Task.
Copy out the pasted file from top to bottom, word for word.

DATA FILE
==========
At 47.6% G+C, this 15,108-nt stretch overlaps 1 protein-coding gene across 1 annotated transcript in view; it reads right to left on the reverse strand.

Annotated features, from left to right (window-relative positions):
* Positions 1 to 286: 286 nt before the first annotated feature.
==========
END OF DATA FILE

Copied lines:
At 47.6% G+C, this 15,108-nt stretch overlaps 1 protein-coding gene across 1 annotated transcript in view; it reads right to left on the reverse strand.

Annotated features, from left to right (window-relative positions):
* Positions 1 to 286: 286 nt before the first annotated feature.